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Sparse crowd talks local issues
United Way hosts community conversation
Charles Ross (right) moderates a Community Conversation on Monday night at the Henry County Administration Building. (Bulletin photo by Mickey Powell)
Tuesday, March 12, 2013
By MICKEY POWELL - Bulletin Staff Writer
By MICKEY POWELL
Bulletin Staff Writer
People must get involved to help Henry County-Martinsville change for the better, according to a participant in a community forum Monday night.
James Jeter of Bassett noted the few people at the United Way of Henry County and Martinsville’s “Community Conversation,” held at the county administration building on Kings Mountain Road.
“Look at this room,” Jeter said. Other than a facilitator, a note-taker and a reporter, five people were there. One was a United Way board member.
To try and achieve positive change, people must put in time and effort, and they must consider others’ well-being along with their own, Jeter said.
Linda Horton of Martinsville said the community needs “leaders who will listen” and help others “become involved and aware of what’s going on.”
Forum participants stated what they think are the biggest issues affecting the community and ideas for addressing those matters. Their comments will give the United Way insight into what area residents think they need to live better lives, which will help determine the organization’s focus in the future, according to Executive Director Tiffani Underwood.
Participants said they want Henry County-Martinsville to be a friendly, safe, well-educated community with jobs for everyone who wants one.
City resident Barbara Kirk said she wants to see “a culture of neighborliness and responsibility” where “everyone is valued because they carry their own weight” in terms of being productive citizens.
Having a job leads to a productive life because “it makes you responsible, it makes you feel independent,” Horton said.
Jeter said he wants to see “a progressive community” that is “aggressive at the same time” in terms of trying to attract companies and improve itself.
“Jobs are the priority,” said Henry County Deputy Administrator and United Way board member Dale Wagoner.
If the community is successful in attracting companies that will create jobs, everything else will “fall into place,” Wagoner said.
But having a well-educated work force is necessary to attract companies, participants agreed. They indicated a need to improve opportunities to get higher education, such as a college degree or — for those not interested in college — some type of credential beyond a high school diploma.
If area residents are well-educated, “the jobs will take care of themselves,” said Robert Foster of Collinsville.
“Time and time again,” Wagoner said, “we hear we can’t get jobs here” because people do not have the education needed to do modern jobs.
For the most part, that is not the community’s fault, he said. Jobs at local industries which the community lost in recent decades did not require the same level of education as jobs in the modern work force, he recalled.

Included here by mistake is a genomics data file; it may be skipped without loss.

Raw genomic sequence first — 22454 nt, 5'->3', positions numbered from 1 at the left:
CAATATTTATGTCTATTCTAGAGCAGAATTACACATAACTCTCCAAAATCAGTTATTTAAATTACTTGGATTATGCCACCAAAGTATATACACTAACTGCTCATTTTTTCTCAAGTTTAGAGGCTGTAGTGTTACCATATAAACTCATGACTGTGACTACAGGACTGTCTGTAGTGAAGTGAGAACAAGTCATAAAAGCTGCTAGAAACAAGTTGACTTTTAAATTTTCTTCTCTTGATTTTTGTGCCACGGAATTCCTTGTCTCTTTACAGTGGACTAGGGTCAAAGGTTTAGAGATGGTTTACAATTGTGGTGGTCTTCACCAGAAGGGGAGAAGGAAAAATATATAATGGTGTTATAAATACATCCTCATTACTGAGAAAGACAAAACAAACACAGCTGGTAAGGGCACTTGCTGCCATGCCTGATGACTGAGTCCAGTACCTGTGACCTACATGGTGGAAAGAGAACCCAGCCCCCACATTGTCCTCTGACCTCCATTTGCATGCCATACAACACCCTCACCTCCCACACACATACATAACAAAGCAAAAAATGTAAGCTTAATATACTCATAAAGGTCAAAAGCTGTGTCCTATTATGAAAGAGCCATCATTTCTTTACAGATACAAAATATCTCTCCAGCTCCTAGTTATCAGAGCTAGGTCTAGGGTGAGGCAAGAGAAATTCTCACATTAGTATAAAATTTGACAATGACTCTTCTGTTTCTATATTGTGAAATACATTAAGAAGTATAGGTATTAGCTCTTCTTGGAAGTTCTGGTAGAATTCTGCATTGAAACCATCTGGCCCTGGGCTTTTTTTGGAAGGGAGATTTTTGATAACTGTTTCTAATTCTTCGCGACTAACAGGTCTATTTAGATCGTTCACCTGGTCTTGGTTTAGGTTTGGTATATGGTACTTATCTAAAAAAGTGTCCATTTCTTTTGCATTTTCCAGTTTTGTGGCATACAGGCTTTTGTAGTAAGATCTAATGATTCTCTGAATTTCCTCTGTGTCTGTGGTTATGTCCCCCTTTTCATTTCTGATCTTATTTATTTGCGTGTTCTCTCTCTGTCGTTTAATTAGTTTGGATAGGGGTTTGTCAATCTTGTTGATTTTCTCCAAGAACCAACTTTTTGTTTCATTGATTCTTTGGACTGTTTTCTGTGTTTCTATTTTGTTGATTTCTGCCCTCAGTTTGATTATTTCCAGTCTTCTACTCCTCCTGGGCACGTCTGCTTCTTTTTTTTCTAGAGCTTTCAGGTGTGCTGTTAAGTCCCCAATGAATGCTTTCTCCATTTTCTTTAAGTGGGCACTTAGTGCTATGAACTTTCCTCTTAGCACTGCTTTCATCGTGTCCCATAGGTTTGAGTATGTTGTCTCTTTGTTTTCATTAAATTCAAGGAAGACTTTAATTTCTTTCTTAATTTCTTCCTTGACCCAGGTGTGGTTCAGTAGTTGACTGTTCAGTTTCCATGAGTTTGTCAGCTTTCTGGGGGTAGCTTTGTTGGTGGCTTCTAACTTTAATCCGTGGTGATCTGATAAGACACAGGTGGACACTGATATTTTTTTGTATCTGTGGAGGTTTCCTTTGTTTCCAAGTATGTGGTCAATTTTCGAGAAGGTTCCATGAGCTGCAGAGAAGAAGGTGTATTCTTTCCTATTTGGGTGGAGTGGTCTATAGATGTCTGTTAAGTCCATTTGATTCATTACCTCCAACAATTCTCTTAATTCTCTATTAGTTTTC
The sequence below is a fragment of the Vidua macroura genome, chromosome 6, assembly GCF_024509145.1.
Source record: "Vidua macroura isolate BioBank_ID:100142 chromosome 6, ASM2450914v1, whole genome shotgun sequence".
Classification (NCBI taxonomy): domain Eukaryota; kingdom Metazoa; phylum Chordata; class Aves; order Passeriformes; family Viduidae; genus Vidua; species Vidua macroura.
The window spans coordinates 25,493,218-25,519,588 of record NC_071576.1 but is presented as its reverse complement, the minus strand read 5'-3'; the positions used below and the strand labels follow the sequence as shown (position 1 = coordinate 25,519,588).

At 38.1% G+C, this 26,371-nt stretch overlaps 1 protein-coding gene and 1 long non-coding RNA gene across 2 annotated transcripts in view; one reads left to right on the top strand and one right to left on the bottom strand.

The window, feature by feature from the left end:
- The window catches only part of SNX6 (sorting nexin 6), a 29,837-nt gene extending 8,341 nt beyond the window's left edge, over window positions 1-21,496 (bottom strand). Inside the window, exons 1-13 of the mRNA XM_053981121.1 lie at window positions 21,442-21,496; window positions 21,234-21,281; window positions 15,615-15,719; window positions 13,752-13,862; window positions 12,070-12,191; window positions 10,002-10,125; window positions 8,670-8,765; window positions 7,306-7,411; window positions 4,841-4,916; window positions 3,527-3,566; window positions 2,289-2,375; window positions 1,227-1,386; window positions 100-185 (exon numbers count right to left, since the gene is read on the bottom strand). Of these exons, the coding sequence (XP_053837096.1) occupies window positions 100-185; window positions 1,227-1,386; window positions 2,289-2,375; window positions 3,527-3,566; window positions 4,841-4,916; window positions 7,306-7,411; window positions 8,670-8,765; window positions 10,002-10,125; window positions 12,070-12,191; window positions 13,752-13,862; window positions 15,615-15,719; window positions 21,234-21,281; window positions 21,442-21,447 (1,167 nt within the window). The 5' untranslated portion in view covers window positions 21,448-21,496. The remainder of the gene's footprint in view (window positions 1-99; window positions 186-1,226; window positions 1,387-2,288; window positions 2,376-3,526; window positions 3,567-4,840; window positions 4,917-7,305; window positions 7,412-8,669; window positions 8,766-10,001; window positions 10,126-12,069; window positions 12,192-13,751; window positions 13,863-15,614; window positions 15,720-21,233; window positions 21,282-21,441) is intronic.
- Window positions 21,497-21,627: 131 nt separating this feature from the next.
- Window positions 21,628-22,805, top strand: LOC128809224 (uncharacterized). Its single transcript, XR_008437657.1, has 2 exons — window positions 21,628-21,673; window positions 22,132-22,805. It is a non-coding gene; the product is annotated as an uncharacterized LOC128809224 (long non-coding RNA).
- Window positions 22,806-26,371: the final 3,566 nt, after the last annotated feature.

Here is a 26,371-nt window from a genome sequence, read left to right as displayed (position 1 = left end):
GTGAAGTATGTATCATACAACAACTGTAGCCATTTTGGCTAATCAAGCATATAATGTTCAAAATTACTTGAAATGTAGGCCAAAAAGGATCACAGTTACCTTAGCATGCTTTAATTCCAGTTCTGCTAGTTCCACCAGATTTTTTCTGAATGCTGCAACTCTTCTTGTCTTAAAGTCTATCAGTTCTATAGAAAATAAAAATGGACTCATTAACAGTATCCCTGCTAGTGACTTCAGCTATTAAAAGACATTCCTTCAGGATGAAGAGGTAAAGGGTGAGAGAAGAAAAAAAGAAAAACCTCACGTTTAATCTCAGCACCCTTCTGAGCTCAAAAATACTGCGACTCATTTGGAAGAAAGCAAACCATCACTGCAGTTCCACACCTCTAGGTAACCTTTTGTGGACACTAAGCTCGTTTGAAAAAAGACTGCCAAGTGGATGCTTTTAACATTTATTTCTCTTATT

Wagoner said there is a program in southwest Virginia providing free college tuition to students who maintain a certain grade-point average in high school. He voiced the need for such a program here.
Many parents cannot afford to send their children to college, Jeter said. He cited a need for people to be able to learn about available scholarships.
All scholarships are not going to be found in one place, though, he said, adding that “you have to look for them.”
Foster cited a need to find ways to educate people, especially ones who do not feel comfortable in a classroom, in a more informal setting.
Among other points made during the forum, Kirk said the community must overcome drugs, ignorance, “collapsed infrastructure” and “children having children they cannot take care of.” The latter, she said, may lead to feelings of hopelessness that deter people from trying to make their lives better.
Also, “we’re so overrun with bureaucrats and not-for-profit organizations” that the community is not investing as much as it perhaps should in private enterprise, Kirk said.
Henry County-Martinsville has its problems, but it is not as bad off as some places, Horton said. She said she is from upstate New York and on a recent visit there, she found the economy was suffering due to a downturn in the leather industry.
The suffering is so bad there, she said, that even churches are having to shut their doors.
Two other Community Conversations will be held in Martinsville. One will be at 2 this afternoon at the Blue Ridge Regional Library on East Church Street. The other will be at 6:30 p.m. March 21 at The Artisan Center, across from the municipal building on West Church Street uptown.
Anyone planning to attend one of the conversations, as well as anyone else interested in letting the United Way know their opinions, is asked to fill out a survey online at www.unitedwayofhcm.org. People who do the survey will be entered into a drawing for a $50 Visa gift card.
Those attending the forums will notice that although they are sponsored by the United Way, no employees of the organization will be there. Underwood said that is so conversations can be kept “completely neutral.”
Wagoner, who recently was appointed to the United Way board, said he came to Monday’s forum mainly to show support for the organization.
Area residents who completed the New Civic Leaders Program are leading the forums. One of them, Charles Ross, moderated Monday’s event.